2010 schedule has plenty of highlights
We can assume Ben Roethlisberger will be suspended when Pittsburgh opens the regular season Sept. 12 against visiting Atlanta.
What we don’t know?
How many more games will Roethlisberger miss when NFL Commissioner Roger Goodell announces his punishment for the Steelers quarterback in light of his alleged sexual misconduct.
Goodell’s decision could come Wednesday, but the potential ramifications were felt Tuesday when the 2010 NFL schedule was announced. A four-game suspension would cause Roethlisberger to also sit for road contests at Tennessee and Tampa Bay along with a home matchup against AFC North archrival Baltimore. The Steelers then have a bye, which would give Roethlisberger an extra week of practice heading into his return.
If the suspension went longer, Roethlisberger could miss October games versus Cleveland, Miami and New Orleans.
The fact Pittsburgh traded Tuesday with Tampa Bay for quarterback (and ex-Steeler) Byron Leftwich indicates the franchise believes Big Ben’s sentence won’t be small.
On the bright side for the Steelers, Roethlisberger should be back for a December stretch of three consecutive home games against Cincinnati, the New York Jets and Carolina.
Here are some other thoughts on an NFL schedule whose heavily-hyped release was long overdue:
• WEEK 17 SHOULD MEAN SOMETHING: The NFL can’t guarantee every season-ending game will be competitive as teams with their playoff standings secured rest for starters, a la the 2009 Indianapolis Colts. But scheduling division matchups for Week 17 could force some squads to take the games more seriously because the results may carry extra weight in terms of playoff seeding and home-field advantage. The most intriguing matchups on paper are Dallas at Philadelphia, Arizona at San Francisco, Miami at New England, San Diego at Denver and Cincinnati at Baltimore.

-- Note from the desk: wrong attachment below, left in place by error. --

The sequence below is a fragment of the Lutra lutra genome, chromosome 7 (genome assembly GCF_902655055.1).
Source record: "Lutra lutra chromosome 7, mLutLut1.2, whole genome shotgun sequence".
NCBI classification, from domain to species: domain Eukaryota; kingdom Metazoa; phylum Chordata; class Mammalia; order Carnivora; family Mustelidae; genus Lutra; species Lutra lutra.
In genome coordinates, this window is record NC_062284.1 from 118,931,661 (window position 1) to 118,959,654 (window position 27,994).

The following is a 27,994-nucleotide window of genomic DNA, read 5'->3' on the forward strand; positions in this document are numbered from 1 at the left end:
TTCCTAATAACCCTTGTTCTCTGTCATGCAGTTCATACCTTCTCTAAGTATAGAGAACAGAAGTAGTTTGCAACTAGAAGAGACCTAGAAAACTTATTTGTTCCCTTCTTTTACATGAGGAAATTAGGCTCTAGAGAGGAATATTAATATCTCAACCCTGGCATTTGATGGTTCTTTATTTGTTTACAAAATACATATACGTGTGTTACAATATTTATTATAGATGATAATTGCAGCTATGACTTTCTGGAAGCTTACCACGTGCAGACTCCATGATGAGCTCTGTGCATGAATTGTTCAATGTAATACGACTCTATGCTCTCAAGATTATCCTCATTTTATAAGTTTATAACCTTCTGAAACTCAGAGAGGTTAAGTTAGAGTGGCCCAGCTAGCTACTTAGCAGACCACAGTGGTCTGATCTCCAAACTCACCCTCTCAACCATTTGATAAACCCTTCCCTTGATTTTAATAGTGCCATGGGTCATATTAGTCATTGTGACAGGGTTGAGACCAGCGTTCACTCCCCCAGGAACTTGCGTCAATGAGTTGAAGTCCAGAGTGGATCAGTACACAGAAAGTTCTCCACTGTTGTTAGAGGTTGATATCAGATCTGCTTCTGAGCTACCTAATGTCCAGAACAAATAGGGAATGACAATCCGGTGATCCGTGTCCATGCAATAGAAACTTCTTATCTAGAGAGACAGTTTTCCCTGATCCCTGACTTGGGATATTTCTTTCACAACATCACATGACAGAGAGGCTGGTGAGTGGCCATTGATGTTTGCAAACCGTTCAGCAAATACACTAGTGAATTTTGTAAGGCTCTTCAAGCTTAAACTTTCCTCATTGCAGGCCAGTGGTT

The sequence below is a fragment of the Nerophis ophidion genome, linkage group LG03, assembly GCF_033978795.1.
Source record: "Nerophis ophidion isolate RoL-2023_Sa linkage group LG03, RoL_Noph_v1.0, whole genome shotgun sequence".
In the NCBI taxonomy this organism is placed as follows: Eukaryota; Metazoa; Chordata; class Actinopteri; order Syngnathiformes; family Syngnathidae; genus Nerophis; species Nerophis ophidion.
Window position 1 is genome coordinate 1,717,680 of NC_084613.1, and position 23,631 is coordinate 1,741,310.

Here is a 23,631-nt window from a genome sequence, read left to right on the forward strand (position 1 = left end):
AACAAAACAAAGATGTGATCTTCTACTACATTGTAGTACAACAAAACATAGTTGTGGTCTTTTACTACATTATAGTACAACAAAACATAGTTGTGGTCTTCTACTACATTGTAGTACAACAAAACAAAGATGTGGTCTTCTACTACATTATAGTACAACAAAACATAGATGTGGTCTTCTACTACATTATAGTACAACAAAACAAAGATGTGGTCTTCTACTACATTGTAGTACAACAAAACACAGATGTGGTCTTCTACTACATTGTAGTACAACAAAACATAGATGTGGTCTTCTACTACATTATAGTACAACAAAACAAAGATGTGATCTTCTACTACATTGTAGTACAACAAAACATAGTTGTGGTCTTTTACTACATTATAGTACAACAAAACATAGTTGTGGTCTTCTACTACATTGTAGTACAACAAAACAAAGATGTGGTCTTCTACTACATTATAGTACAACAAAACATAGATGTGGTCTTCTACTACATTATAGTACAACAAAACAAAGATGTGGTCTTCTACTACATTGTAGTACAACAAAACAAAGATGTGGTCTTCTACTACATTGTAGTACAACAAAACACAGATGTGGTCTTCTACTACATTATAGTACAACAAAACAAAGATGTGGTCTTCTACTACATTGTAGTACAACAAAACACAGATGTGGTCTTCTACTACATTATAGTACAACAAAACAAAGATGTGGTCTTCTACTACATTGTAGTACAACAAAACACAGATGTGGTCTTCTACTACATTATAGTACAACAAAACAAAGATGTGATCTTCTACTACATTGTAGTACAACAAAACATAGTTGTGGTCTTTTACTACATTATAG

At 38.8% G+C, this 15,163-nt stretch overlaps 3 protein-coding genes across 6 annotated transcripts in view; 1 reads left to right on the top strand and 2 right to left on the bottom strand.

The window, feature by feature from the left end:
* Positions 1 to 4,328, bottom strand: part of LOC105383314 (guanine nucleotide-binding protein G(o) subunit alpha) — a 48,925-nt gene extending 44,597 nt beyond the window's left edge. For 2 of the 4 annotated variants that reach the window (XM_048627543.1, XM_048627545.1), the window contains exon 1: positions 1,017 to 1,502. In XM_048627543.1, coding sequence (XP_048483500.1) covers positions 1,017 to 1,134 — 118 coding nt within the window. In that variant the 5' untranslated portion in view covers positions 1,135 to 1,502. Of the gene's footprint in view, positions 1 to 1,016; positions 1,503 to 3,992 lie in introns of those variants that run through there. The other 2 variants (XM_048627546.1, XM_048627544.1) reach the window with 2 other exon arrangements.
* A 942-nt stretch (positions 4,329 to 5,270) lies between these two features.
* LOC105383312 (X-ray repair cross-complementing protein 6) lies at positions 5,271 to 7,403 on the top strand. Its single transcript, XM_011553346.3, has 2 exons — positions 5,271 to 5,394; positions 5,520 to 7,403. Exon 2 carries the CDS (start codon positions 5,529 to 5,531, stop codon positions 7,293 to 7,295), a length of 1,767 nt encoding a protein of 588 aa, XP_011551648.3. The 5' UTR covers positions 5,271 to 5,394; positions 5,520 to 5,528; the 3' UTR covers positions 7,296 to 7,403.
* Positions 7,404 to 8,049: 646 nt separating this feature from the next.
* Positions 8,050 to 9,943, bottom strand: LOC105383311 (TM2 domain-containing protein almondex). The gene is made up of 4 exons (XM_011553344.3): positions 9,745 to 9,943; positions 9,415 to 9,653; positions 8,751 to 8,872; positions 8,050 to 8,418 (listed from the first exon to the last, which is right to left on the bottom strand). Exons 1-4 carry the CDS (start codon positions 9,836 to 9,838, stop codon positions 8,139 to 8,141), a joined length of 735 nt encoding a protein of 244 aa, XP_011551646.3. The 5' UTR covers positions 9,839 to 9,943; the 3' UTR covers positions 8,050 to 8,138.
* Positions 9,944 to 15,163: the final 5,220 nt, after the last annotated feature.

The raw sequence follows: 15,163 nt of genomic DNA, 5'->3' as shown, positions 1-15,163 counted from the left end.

• BELTWAY BRUTALITY: The Mike Shanahan era may get off to a rough start in Washington. The rebuilding Redskins could open 1-6 after playing a schedule that includes games against Dallas, Houston, Green Bay, Indianapolis and Chicago. Oh yeah, new Redskins quarterback Donovan McNabb also will return to Philadelphia in Week 4 for the first time since being traded to Washington. Baltimore also gets no early-season favors. The Ravens open Sept. 13 against the New York Jets in the first Monday night game inside the Jets’ new shared facility with the New York Giants. That’s followed by another road game against defending AFC North champion Cincinnati. After a home game against Cleveland, the Ravens play at Pittsburgh, home against Denver and at New England. Ouch!